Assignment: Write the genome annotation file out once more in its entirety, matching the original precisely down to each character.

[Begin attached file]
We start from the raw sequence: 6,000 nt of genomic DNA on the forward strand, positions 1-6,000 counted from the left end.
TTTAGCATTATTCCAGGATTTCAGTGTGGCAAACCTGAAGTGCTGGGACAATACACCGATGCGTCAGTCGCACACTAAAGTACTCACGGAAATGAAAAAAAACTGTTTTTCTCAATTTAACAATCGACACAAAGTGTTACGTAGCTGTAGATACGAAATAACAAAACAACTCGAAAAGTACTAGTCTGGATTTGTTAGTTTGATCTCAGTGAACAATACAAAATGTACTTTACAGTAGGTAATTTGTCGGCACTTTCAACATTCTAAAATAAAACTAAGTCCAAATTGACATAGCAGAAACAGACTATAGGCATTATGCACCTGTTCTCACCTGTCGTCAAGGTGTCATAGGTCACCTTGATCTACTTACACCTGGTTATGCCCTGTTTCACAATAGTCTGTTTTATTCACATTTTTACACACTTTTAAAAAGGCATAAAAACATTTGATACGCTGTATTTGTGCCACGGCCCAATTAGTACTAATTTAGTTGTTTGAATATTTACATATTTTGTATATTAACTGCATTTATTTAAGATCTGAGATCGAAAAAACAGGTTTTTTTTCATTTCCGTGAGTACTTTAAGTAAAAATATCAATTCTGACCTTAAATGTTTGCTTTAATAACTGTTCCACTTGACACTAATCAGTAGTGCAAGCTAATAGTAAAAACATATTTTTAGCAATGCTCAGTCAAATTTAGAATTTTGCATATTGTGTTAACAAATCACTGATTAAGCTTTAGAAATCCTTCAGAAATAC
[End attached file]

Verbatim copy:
We start from the raw sequence: 6,000 nt of genomic DNA on the forward strand, positions 1-6,000 counted from the left end.
TTTAGCATTATTCCAGGATTTCAGTGTGGCAAACCTGAAGTGCTGGGACAATACACCGATGCGTCAGTCGCACACTAAAGTACTCACGGAAATGAAAAAAAACTGTTTTTCTCAATTTAACAATCGACACAAAGTGTTACGTAGCTGTAGATACGAAATAACAAAACAACTCGAAAAGTACTAGTCTGGATTTGTTAGTTTGATCTCAGTGAACAATACAAAATGTACTTTACAGTAGGTAATTTGTCGGCACTTTCAACATTCTAAAATAAAACTAAGTCCAAATTGACATAGCAGAAACAGACTATAGGCATTATGCACCTGTTCTCACCTGTCGTCAAGGTGTCATAGGTCACCTTGATCTACTTACACCTGGTTATGCCCTGTTTCACAATAGTCTGTTTTATTCACATTTTTACACACTTTTAAAAAGGCATAAAAACATTTGATACGCTGTATTTGTGCCACGGCCCAATTAGTACTAATTTAGTTGTTTGAATATTTACATATTTTGTATATTAACTGCATTTATTTAAGATCTGAGATCGAAAAAACAGGTTTTTTTTCATTTCCGTGAGTACTTTAAGTAAAAATATCAATTCTGACCTTAAATGTTTGCTTTAATAACTGTTCCACTTGACACTAATCAGTAGTGCAAGCTAATAGTAAAAACATATTTTTAGCAATGCTCAGTCAAATTTAGAATTTTGCATATTGTGTTAACAAATCACTGATTAAGCTTTAGAAATCCTTCAGAAATAC